Tuesday, December 28, 2010

2010: Mission Accomplished

In January, I vowed to read more (not a resolution - those are too hard to keep). If you've been following this blog or even if you're reading this now, all you have to do is look to the right to see the list of books that I have read this year. Sixteen books in 12 months! I think that might be the most non-school reading I've ever done. I tried to balance non-fiction with fiction. I chose books that I initially thought were out of my comfort zone. I even started a couple that I just could not finish. As 2010 comes to an end, I thought I'd share my thoughts about the books that found their way to my nightstand.

Game Change
Wow! This book was a whirlwind look at the 2008 presidential campaign. I learned a few things from it.

First, I never EVER want to work on a campaign - not even for a school board member. As much as I felt like I lived this campaign through work (and believe me, I did), I could not believe how insane it was for the people who were paid to politic.

Second, I still believe in that "hopey-changey stuff." I do wish President Barack Obama could be as effective a communicator as Candidate Obama. It's sad that a president who has accomplished so much in two year's time hasn't been able to manage the anger and get ahead of the false stories to make sure America knows what's happening in Washington. He has about a year to do get better at that or else there will be someone else in The White House.

Third, while I am surprised and proud that America could elect an African American president, I am stunned at how women who run for office are viewed. The way Hillary Clinton and Sarah Palin were scrutinized in the press, by the voters and by the late night comedians was offensive. These are women who - love them or hate them - worked hard to take on men. Yet the fact that they are mothers/have a uterus held them back. I would like to say that there will be a strong, confident, capable women who is elected to lead America, but as long as people continue to attack these candidates because they are women, it's like we're taking huge leaps backwards.

The Help
Oh my.

This was the first book I read in a long time that made me happy. It's strange to write that about a book that deals with the civil rights movement - told from the perspective of the black women who worked for white families and the white women who hired them - but it's true.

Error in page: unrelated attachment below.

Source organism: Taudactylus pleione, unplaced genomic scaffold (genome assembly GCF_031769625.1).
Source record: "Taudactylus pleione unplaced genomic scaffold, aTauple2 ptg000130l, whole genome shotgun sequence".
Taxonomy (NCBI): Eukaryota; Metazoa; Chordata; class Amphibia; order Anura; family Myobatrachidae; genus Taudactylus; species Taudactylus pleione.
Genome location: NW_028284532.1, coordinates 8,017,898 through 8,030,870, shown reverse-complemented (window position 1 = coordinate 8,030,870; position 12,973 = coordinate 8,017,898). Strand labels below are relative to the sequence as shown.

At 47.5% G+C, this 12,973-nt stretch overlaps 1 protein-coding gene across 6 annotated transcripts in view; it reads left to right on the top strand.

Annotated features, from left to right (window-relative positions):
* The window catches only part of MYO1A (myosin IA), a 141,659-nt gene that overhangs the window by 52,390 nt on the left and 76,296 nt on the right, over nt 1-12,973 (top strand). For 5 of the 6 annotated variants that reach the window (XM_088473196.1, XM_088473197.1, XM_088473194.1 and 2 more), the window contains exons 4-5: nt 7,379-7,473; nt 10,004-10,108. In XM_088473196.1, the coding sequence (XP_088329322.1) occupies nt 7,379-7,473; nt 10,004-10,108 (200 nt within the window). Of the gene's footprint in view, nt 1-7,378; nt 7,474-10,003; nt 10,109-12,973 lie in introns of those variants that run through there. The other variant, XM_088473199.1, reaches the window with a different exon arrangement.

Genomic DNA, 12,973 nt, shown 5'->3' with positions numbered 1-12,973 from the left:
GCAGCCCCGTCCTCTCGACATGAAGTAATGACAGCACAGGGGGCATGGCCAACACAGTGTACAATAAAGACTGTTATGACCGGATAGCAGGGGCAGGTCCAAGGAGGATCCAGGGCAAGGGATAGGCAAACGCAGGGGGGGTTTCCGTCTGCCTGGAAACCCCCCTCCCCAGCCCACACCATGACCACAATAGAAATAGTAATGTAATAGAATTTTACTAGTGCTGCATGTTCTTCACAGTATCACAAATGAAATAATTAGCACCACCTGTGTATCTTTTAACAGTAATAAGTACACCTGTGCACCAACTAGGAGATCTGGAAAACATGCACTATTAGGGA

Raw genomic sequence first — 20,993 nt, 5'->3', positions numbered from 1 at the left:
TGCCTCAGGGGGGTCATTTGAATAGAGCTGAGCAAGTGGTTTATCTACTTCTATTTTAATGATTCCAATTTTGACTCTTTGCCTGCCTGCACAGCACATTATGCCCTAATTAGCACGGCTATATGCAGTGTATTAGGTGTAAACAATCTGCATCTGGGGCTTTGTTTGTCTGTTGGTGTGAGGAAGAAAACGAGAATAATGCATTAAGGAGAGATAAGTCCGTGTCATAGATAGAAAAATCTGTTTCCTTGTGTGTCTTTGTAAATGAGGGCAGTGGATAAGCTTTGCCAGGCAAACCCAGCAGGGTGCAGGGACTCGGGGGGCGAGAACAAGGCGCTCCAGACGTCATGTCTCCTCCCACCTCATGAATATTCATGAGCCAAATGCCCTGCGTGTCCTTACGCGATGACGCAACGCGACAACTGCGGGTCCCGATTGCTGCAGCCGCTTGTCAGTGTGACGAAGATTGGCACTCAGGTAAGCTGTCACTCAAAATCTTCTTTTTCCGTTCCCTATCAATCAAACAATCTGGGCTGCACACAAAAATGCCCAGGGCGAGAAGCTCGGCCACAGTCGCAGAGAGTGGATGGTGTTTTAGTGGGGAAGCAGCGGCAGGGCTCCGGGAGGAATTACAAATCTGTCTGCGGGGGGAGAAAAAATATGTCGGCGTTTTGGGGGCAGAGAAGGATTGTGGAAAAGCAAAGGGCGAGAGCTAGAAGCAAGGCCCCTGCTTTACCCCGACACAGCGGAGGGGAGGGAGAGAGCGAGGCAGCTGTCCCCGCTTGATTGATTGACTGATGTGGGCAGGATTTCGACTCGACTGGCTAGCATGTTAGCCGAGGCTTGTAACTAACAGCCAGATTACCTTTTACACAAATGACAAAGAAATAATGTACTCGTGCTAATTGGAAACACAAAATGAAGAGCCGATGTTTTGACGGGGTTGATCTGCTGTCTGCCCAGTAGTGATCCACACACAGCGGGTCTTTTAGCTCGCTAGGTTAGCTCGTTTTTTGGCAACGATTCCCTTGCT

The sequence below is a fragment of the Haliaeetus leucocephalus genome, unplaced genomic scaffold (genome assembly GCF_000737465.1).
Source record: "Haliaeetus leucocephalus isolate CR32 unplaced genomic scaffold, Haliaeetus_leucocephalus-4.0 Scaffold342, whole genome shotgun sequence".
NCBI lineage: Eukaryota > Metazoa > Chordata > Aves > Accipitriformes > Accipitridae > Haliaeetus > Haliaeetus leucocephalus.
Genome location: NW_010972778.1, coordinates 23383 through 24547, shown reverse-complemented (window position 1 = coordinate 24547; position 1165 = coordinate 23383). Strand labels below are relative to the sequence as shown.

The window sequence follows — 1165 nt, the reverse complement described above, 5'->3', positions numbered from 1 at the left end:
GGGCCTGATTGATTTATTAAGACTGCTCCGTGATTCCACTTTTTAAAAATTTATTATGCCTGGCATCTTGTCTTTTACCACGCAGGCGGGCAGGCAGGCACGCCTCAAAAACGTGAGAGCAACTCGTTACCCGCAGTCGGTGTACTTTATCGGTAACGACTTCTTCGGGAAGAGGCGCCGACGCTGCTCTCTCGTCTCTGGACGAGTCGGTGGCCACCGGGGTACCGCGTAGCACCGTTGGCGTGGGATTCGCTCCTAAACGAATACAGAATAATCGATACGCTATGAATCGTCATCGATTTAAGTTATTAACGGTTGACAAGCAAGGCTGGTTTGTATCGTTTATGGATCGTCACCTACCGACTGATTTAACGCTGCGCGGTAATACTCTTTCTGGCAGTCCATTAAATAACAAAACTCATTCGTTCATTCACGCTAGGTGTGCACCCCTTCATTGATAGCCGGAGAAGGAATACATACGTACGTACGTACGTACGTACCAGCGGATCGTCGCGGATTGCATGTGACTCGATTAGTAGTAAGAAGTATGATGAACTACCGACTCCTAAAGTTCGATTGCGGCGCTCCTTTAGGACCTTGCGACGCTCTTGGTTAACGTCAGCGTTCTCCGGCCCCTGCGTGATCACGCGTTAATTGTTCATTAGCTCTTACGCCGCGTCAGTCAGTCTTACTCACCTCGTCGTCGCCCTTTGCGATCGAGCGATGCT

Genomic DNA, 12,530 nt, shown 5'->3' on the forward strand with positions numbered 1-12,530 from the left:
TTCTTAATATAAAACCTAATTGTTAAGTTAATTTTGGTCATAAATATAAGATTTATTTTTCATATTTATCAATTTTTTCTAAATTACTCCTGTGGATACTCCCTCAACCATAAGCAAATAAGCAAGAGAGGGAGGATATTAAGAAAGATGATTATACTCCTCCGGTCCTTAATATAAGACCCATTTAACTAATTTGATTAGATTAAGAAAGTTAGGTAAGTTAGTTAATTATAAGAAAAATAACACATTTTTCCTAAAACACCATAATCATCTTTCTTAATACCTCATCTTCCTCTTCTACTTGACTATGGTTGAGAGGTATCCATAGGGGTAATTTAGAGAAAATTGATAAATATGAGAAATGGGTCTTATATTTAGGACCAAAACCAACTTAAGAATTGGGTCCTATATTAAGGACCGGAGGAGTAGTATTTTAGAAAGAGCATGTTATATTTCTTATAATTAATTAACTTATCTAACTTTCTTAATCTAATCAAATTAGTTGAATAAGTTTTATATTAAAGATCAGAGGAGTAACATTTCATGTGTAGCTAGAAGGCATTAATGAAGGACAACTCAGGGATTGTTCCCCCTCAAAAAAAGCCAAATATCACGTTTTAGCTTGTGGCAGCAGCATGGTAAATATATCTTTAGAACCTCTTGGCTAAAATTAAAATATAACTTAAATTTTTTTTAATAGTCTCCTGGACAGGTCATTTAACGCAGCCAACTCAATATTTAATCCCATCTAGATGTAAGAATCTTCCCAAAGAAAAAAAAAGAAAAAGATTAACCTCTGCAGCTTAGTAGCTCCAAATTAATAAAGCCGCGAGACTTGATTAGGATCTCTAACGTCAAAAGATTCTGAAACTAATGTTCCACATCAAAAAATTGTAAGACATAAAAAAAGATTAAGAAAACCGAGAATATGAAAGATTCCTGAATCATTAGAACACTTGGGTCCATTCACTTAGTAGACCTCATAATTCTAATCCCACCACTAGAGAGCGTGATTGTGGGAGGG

I felt like I was peeking into a time that feels like it happened centuries ago. And it was interesting to read this in a time when racism is still very much alive in America. I love that it was written in a way that makes it hard not to feel the voice of each character.

I only hope that the movie version of this novel stays true to the book and that the actors deliver the dialog just as I imagined it. No pressure.

The Carrie Diaries
I did not expect great things from this book. In fact, I kind of expected it to be mediocre.

I wish it had risen to that level.

Candace Bushnell is one lucky writer. She wrote a so-so book that Michael Patrick King was able to spin into a lovable television series. I would like him to stop with the Sex and The City movies.

This book, about Carrie Bradshaw's early years was so predictable. But without the visual help of a television series/movie, I just had to use my imagination to see the character. Know what? She was like that girl you wanted to like but couldn't.

Ms. Bushnell has fooled me for the last time.

The Bedwetter: Stories of Courage, Redemption and Pee
My potty mouth was excited about this book. My brain wasn't so sure.

Once I finished this book, I realized this might be the truest title of a memoir.

It's brave to talk about peeing the bed into your teens. Redemption? That comes from selling books that talk about peeing the bed into your dreams.

This book was funny and charming (if you look don't look at the pictures - how about a little warning on the cover that the book contains a penis picture?). Also, I read it in about a week. Considering my ambitious plan to read more, that was a plus. I'm not sure if this will get me to seek more books penned (or typed, I guess that's how writers do things these days) by people who make a living being funny, but I did enjoy this.

Coming off the silliness, this was a complete shock.

While I am definitely not cut out for military life (for starters, I hate camping), I have always been interested in stories from the battlefield. This was probably closer than I would ever want to get.